Having children is an experience all its own. Some good, some bad and some memorable, they make life interesting in ways that nothing else can. Most parents dread the day that they’ll need to have “the talk” with their kids. The “talk” referring mostly to the birds and the bees and where babies come from. With my oldest son Nathan, I’ve been fortunate enough that he’s been able to observe my wife’s pregnancy and his baby brother’s gestation through to his birth. So he’s very aware that babies grow in mommy’s tummy, although not what GOT him there. (One battle at a time, people!)
But the talk I’m referring to, is the one where Diabetes needs to be explained. For someone afflicted with Type-1 Diabetes, having children brings on its own batch of concerns and worries. For example, the prospect that your child may have Type-1, as well. I’ve been fortunate thus far that my oldest son, Nathan, is showing no signs of being diagnosed with Type-1 Diabetes. He certainly eats like he hasn’t got a care in the world!
But one of the issues I’ve had to face in recent years is explaining Diabetes and the reason behind it. I started pump therapy while Nathan was still an infant, so in the years that followed I had to start being mindful of his grubby little paws clawing at my tubing and grabbing at the pump. We’ve come to humorously refer to my pump as my “ouchie”, and Nathan has grown up understanding not to touch it under any circumstances and to be mindful not to sit/step or grab on or around it when we’re horsing around.
A few days ago I was behind my house doing some yard work. Nathan was playing contently in the dirt and it was a beautiful day. As luck (and bad timing) would have it, I started experiencing a low, right when I was in the middle of doing a task. I tested using my Freestyle Libre and sure enough, I was in the mid 3’s!
As is his norm, it took him less than five minutes to realize I had left the back yard and to seek me out in my home office. He immediately noticed that I was feasting on some jelly beans to treat my low. He asked if my blood sugar was low, to which I replied that it was. He asked me if he could have some jelly beans as well. Not wanting to have a five-year old Tasmanian Devil bouncing off the walls, I declined to let him partake… which pissed him off to no end!
He got upset and said it wasn’t “fair” that I got to eat candy whenever I wanted and he couldn’t (which is ironic as it’s pretty much the opposite). This is when it dawned on me that although he understands to be careful around my medical devices, he may not be inherently aware of why I have them. I decided that it was now time to explain why I wear a pump and exactly what Diabetes is.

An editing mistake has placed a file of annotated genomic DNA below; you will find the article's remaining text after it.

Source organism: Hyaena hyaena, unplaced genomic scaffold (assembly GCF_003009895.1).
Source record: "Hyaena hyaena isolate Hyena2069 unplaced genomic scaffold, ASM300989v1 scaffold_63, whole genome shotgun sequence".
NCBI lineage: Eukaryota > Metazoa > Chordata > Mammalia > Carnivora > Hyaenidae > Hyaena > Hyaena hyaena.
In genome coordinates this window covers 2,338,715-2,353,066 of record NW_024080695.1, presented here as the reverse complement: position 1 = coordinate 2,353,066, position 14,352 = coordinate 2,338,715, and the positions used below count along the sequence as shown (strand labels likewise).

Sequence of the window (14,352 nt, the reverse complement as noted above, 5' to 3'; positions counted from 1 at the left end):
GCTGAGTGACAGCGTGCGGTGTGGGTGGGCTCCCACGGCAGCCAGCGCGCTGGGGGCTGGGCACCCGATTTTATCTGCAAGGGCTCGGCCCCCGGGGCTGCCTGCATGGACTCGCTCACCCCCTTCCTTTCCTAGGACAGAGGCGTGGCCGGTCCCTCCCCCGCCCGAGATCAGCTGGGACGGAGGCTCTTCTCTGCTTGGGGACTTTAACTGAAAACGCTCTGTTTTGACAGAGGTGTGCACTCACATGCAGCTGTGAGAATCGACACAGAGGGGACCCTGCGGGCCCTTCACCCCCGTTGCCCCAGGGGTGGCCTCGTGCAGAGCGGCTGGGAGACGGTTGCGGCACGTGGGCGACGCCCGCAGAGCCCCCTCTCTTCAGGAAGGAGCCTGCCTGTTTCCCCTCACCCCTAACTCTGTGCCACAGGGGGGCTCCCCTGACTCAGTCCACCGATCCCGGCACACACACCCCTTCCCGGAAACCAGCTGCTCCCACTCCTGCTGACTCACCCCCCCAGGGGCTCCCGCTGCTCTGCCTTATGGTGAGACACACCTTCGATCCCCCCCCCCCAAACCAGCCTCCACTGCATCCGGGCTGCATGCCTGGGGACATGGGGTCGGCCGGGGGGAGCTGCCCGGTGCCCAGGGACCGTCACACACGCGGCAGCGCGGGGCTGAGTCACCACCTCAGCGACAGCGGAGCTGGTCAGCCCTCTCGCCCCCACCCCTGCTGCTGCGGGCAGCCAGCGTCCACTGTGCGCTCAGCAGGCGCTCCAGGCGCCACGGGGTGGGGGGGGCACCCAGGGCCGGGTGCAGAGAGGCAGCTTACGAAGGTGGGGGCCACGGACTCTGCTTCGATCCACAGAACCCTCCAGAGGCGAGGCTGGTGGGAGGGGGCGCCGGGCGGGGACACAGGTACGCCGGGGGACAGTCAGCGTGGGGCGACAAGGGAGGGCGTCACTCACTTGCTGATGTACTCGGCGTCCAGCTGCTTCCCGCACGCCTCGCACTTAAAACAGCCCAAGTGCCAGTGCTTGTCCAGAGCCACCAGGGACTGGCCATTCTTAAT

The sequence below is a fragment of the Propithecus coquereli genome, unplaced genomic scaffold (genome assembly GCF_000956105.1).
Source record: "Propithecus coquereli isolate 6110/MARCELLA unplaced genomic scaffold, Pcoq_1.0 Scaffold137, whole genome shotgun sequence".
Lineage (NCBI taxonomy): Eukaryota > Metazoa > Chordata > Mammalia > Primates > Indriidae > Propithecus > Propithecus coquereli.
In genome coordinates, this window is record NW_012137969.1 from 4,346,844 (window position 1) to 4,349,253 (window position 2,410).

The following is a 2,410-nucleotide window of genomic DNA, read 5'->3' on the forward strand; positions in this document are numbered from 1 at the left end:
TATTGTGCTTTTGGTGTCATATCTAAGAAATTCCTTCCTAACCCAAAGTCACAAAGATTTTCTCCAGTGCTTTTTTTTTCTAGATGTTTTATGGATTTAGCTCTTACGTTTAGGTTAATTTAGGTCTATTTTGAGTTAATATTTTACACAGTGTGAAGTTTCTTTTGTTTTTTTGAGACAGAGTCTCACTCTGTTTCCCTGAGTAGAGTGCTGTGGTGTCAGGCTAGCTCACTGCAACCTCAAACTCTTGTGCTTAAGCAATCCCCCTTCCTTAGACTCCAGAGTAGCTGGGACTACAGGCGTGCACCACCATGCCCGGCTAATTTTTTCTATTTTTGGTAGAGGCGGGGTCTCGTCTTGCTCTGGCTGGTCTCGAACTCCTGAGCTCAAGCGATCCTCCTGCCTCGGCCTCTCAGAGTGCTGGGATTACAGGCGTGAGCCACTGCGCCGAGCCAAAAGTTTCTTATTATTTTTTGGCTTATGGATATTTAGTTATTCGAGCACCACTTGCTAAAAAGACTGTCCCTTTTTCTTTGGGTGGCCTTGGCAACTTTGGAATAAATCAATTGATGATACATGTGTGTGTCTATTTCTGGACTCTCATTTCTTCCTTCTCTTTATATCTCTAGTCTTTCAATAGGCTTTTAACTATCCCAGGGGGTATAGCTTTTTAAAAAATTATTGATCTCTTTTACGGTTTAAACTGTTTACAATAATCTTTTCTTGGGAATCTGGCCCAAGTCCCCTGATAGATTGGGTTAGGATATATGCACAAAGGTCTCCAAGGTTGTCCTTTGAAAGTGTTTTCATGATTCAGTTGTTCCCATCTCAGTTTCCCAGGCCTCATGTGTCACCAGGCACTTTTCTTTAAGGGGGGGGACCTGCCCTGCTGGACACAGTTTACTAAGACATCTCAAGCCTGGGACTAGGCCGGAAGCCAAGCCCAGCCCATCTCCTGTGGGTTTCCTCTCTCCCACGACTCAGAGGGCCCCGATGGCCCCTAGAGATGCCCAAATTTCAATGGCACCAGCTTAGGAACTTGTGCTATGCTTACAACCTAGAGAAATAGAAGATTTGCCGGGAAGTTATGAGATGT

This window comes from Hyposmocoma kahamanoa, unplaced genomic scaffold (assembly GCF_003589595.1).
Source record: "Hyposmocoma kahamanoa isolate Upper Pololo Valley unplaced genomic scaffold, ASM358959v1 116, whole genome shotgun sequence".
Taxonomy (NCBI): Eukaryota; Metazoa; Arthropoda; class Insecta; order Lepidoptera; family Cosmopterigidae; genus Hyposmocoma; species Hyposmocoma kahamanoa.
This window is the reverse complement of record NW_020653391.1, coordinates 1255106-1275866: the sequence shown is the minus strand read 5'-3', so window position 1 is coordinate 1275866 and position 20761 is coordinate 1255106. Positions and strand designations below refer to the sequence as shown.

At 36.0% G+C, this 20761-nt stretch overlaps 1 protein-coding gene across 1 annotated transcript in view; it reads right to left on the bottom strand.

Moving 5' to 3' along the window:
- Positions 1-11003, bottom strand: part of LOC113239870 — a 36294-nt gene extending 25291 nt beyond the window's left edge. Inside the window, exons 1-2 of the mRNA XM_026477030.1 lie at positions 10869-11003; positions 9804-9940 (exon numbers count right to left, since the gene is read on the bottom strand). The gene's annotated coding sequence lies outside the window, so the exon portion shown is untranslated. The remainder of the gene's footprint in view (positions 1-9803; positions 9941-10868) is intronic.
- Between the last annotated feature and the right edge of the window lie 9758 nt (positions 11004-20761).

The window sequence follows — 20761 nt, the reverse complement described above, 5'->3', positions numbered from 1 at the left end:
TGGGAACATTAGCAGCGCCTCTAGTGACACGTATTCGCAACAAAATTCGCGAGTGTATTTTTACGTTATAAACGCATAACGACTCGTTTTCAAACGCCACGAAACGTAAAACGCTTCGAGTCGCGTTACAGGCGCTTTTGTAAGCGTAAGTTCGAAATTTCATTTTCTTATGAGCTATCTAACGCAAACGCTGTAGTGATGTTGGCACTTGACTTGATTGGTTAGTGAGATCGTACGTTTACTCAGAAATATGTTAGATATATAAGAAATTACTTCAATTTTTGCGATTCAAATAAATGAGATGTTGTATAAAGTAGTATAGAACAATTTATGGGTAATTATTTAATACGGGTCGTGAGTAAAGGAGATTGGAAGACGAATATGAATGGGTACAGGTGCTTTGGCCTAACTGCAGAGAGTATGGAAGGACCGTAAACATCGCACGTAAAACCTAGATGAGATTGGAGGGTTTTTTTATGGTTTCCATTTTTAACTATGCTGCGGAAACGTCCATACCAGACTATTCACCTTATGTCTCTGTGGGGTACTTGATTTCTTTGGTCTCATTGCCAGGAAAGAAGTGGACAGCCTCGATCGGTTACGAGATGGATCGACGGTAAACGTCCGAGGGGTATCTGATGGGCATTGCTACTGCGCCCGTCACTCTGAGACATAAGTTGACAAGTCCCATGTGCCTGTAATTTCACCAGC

I started by using Google to bring up a diagram of the human body with the pancreas highlighted. I explained that when someone eats, the pancreas works to control the amount of sugar in the blood (a bit on the simplistic side, but come on! He’s five!) If you have too little or too much sugar in the blood, the pancreas adjusts it for you. But my pancreas doesn’t function properly, so the pump does the job for my pancreas.
Since the pancreas is a natural part of one’s body, it knows how to adjust and balance things. Since my pump is a machine, sometimes mistakes are made, which is why I have to occasionally eat sugared foods to bring my blood sugar up. And jelly beans are usually the easiest and fastest way for me to do it. If I allowed Nathan to consume my jelly beans, I wouldn’t have them in the event that I suffered a low, which was why I couldn’t share them.
To my surprise, he took everything I told him pretty well. He even repeated some details back, which indicated his understanding. All in all, I was pretty happy and proud that he understood. We also briefly discussed that if he ever saw Daddy going to sleep suddenly or being unable to move, to run for Mommy right away for help. His attention and understanding were rewarded with the sharing of one jelly bean from my pile, which made him happy and sent back on his way.
It can be hard to give kids credit where credit is due. We assume that because of their young age, they may not necessarily understand. But allowing oneself to provide even a rudimentary explanation can take some of the anxiety and concern away, especially if your kids ever see you in the throws of a bad low or having to call for help. It won’t eliminate the worry of seeing a parent carted off in an ambulance, but explaining can at least stem some of it. If the sex talk turns out to be this easy for Nathan, I can breathe easy… Although somehow I doubt I’ll be THAT lucky! ☯